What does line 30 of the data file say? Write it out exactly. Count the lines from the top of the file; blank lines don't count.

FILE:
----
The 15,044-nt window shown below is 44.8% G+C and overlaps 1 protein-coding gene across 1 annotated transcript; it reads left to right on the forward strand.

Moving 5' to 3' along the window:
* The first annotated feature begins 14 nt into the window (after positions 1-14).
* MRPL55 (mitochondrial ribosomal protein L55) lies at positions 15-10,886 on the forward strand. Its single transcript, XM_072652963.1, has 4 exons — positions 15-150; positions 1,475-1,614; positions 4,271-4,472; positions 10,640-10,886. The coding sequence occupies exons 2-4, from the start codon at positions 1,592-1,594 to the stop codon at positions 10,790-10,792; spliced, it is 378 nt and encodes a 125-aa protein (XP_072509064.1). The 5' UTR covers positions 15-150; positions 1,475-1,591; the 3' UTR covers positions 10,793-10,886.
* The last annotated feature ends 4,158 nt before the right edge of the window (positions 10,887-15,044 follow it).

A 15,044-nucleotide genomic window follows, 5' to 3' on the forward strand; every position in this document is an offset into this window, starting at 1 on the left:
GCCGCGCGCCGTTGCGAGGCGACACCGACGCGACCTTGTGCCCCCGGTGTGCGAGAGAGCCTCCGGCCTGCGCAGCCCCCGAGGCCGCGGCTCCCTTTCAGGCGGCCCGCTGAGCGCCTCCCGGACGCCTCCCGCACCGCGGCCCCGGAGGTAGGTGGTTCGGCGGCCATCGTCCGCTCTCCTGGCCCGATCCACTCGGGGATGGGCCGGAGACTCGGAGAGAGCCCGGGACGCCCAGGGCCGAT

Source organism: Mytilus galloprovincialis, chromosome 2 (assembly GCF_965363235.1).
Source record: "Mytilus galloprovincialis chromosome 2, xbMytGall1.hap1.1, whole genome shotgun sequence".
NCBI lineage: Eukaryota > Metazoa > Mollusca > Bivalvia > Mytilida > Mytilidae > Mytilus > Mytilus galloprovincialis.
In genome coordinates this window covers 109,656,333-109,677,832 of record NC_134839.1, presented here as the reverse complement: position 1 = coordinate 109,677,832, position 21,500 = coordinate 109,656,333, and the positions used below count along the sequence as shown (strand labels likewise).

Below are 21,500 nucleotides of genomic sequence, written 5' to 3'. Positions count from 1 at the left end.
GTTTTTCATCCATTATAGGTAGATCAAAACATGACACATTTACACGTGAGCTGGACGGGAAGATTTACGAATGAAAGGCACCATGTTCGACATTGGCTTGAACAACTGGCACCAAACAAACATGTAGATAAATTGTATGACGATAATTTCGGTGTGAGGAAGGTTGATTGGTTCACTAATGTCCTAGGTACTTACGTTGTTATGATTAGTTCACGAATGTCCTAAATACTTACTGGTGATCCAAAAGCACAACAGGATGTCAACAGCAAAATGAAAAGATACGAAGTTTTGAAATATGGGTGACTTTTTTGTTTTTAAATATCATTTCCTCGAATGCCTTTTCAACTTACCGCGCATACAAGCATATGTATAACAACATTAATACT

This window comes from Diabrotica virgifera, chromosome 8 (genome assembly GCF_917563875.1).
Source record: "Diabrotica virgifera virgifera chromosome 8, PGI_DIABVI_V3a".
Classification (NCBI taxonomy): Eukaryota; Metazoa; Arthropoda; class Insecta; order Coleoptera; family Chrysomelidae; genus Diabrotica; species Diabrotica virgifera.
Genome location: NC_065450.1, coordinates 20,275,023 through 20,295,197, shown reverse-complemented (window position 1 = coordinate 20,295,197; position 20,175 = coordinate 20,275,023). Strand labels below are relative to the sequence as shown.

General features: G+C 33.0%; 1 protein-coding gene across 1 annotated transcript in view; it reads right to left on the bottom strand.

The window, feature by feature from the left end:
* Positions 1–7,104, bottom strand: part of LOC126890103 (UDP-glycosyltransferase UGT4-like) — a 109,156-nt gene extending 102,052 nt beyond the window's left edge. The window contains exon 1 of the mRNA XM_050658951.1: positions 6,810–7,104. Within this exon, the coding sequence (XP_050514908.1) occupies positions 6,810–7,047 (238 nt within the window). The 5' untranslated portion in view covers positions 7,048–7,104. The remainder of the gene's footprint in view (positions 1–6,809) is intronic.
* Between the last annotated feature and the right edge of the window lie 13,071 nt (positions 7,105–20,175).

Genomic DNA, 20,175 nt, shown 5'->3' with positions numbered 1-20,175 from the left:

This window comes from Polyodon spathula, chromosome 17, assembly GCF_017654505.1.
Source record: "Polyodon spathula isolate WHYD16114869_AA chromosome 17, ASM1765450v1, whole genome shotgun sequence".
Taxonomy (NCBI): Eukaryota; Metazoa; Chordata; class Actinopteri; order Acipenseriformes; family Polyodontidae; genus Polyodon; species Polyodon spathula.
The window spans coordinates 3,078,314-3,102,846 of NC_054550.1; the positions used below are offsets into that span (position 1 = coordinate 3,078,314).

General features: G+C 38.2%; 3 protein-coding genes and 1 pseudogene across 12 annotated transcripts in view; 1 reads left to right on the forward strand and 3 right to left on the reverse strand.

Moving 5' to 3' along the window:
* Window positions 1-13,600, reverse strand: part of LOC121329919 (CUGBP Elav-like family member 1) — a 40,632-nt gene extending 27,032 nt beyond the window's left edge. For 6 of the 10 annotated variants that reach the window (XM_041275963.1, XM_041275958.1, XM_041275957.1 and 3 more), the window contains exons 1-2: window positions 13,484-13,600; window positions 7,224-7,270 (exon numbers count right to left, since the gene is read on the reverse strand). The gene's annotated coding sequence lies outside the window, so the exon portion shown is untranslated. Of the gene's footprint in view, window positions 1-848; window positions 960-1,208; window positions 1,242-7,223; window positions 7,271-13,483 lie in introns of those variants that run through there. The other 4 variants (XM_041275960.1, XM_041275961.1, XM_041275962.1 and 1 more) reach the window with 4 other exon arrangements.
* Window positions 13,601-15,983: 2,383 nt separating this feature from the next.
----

* Window positions 13,601-15,983: 2,383 nt separating this feature from the next.